Brinkmanship Over Iran
As a young man, the intellectual life of Vali Nasr was hewn from Iran's Islamic Revolution. His father, an academic, saw little future under the country's newly minted theocracy and took the family to Boston, joining many other middle-class Persians who migrated to the United States.
"I was impacted by that revolution immensely," recalls Nasr. "The events of 1979 in Iran, the revolution, the explosion of Islamic politics in the Middle East at the time, the questions that Americans had about what happened in Iran, what was happening in the Middle East, why Islam had all of a sudden become so important, were very formative."
More than 30 years on, the issue of Iran is still a burning one for both Nasr and his adopted homeland. The drums of war are being beaten by some in both the United States and Israel, who advocate attacking Iran to prevent it from building a nuclear bomb. President Barack Obama is urging caution, but in this election year his opponents are using the issue to attack his leadership.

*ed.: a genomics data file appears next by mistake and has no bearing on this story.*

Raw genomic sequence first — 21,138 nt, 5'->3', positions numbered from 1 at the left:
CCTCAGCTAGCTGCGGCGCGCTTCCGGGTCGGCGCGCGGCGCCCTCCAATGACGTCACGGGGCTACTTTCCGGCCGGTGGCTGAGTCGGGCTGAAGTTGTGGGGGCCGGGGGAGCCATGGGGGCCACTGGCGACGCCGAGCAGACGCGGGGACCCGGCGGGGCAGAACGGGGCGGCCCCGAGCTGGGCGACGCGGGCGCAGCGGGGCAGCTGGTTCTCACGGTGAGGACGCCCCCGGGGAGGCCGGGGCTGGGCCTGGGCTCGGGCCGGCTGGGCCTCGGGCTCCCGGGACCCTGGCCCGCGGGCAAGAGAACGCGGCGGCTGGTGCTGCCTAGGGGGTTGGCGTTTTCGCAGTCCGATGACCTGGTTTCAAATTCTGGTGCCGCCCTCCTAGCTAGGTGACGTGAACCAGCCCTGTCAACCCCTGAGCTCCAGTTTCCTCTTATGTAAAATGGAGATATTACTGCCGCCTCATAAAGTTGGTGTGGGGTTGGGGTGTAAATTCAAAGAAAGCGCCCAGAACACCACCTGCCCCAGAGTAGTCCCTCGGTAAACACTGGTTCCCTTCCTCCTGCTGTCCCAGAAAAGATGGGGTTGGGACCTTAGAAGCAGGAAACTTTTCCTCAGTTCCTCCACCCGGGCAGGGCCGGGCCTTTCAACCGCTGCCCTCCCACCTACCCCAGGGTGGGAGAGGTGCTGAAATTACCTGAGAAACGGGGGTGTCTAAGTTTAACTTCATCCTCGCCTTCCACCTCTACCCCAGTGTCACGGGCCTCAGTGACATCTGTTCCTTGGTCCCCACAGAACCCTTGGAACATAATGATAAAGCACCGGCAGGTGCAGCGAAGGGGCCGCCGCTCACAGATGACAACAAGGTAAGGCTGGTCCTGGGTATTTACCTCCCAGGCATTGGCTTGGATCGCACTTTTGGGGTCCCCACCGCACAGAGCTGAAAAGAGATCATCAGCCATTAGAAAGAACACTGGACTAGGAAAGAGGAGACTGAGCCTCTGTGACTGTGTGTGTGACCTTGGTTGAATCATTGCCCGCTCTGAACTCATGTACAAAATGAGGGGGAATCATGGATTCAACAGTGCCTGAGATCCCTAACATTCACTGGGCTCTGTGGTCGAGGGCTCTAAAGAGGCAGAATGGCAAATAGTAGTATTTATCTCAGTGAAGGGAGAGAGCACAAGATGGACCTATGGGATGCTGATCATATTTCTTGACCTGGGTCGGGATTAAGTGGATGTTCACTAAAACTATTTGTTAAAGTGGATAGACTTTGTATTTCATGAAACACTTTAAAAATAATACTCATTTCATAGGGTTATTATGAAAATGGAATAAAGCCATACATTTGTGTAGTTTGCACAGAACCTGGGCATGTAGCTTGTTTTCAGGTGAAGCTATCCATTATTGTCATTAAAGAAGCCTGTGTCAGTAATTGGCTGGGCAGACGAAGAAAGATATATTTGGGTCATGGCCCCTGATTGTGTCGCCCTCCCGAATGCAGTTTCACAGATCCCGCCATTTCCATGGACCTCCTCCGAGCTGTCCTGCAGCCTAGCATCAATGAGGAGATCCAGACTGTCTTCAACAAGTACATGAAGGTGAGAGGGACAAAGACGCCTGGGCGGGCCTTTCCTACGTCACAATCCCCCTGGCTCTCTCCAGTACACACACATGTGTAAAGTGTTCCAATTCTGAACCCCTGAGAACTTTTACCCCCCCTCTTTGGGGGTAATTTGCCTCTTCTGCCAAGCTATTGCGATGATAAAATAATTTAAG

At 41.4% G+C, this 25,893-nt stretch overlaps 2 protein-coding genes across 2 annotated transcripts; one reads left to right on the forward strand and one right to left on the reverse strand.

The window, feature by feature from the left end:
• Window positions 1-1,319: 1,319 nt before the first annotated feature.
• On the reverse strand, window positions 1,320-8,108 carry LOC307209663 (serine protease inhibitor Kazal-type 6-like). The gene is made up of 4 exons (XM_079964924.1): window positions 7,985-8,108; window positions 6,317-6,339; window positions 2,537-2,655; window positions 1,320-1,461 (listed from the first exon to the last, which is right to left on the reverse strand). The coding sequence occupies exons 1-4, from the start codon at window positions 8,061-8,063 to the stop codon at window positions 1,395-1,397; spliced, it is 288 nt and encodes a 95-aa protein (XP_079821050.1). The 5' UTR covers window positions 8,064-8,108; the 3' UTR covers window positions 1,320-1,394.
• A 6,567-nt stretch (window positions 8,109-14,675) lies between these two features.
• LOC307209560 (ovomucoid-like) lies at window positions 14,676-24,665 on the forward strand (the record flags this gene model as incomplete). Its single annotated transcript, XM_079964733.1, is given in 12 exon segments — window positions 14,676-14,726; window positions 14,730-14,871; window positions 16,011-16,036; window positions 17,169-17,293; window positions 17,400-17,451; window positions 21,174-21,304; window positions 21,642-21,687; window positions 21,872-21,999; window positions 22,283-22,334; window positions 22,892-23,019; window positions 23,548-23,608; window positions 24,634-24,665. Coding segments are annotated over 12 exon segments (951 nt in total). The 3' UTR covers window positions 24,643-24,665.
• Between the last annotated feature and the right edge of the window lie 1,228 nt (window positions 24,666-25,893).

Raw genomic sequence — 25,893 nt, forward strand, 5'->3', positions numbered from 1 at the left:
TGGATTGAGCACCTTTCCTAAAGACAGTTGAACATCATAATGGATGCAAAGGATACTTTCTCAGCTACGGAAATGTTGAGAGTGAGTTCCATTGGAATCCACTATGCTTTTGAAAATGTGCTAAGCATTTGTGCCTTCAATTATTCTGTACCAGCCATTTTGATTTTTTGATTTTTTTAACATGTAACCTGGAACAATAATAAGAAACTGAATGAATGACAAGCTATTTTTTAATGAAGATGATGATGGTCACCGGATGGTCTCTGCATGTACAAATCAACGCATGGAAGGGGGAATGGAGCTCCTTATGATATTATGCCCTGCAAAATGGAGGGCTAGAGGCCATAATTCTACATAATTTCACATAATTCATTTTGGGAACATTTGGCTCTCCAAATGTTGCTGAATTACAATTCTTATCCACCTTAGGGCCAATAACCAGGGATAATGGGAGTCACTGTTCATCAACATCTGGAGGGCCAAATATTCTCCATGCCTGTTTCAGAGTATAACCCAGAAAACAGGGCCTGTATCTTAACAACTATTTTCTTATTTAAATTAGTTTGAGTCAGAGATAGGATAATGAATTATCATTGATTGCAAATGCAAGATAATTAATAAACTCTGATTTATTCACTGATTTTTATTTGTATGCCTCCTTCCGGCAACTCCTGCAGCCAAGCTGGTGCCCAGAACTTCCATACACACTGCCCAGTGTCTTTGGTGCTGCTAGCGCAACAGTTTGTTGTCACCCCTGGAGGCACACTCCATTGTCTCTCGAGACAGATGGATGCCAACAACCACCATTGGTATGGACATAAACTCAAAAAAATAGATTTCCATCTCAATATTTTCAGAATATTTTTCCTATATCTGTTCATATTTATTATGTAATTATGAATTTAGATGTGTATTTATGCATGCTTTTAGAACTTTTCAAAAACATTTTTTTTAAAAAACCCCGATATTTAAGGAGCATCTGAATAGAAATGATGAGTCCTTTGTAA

Not long ago Vali Nasr was one of the Obama administration's key foreign policy advisors. An expert on the Middle East and Central Asia, between 2009 and 2011 Nasr served as senior advisor to the US Special Representative for Afghanistan and Pakistan, the late Ambassador Richard Holbrooke.
Now, as the Professor of International Politics at the Fletcher School of Law and Diplomacy at Tufts University, Nasr is a leading voice for pursuing diplomatic options with Iran rather than going down the path of war. Here he speaks with The Global Mail's Michael Maher.
Read the full interview (more)